But, you may ask, isn't it just plain lazy to delegate the care of your children to others? I'm reminded of Joseph and Mary traveling with Jesus as a boy on the way home from the Passover festival. For an entire day, they traveled without him, thinking he was must be with someone else in their caravan. Mary and Joseph raised Jesus in community, among family and friends, entrusting their community to join them in the care of their son.
Even the passages so often quoted in regarding keeping our homes and managing our households and not being idle, nowhere do they mention doing so all on your own. The Proverbs 31 woman planned the day's work for her servant girls. This Proverbs woman is often praised for all her talents and accomplishments, but rarely do I hear it pointed out that she obviously had help.
Sisters Mary and Martha had very different reactions to Jesus. One sat at his feet and the other prepared a large dinner. Martha complained to Christ that Mary wasn't helping her. The expectation was that Mary had a duty to help. Too often, our present day vision of stay-at-home motherhood and homemaking is that help shouldn't be accepted, in fact is should be shunned, and to accept it or seek it is a source of shame. If Mary and Martha were present day characters, Martha would be cooking dinner all by herself, salting the soup with solitary sweat and tears, never uttering a word of protest, but still missing out on the opportunity to sit at the feet of Christ.
Beyond these examples are the passages concerning our call to bear one another's burdens, serve those in need, and refrain from passing judgment. The Scriptures present compelling evidence for providing assistance to those who need it and accepting those who have chosen to seek help. We must acknowledge that there are women who are silently drowning in the face of this "do it all alone" mentality. Last year, a Gallup poll found that stay-at-home moms reported more depression, sadness and anger than working moms. In my case, the prospect of managing three kids under two-and-a-half on my own seemed insurmountable. I sought help as a preventative measure, before loneliness and sadness could turn into complete overwhelm and depression. I'm happy to say that I've received nothing but acceptance and encouragement from my Christian community, but of course, I need help. I have twins. What about the mother of one who's struggling for reasons all her own? Does she not deserve the same compassion and understanding?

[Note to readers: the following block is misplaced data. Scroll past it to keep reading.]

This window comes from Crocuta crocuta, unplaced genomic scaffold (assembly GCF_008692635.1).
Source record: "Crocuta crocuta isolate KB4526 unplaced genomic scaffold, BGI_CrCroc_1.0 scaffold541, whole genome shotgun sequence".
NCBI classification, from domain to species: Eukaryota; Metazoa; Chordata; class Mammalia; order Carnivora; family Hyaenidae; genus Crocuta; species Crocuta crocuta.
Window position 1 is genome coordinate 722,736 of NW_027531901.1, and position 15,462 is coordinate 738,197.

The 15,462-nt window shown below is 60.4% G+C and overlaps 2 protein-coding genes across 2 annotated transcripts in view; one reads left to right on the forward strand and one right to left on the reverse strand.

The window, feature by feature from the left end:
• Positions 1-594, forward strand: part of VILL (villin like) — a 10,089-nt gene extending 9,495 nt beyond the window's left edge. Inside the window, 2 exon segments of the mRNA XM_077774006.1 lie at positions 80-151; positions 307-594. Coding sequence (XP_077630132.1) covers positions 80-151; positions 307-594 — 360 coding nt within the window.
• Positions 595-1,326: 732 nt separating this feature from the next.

And let's not forget the passages concerning God's hatred of pride and call to humility. In inviting others to help us in our household tasks and child rearing duties, we can put our humility to practice, increasing our flexibility, and strengthening our sense of community. But more than all this, our kids get to experience even more love. My son gets an extra caregiver who loves him to bits, and a less frazzled, more emotionally present mom because someone else did my dishes. As Kim Simon so eloquently stated, "There's no such thing as a child who has too many adults who love him, and that was the hardest lesson for us to learn. Help can heal you. Help can stitch a family closer together. Help can save your life."
Marie Osborne is a wife, mama, and blogger who loves Jesus & large non-fat lattes. You can find Marie at mrsmarieosborne.blogspot.com encouraging, challenging, and laughing… under a pile of diapers.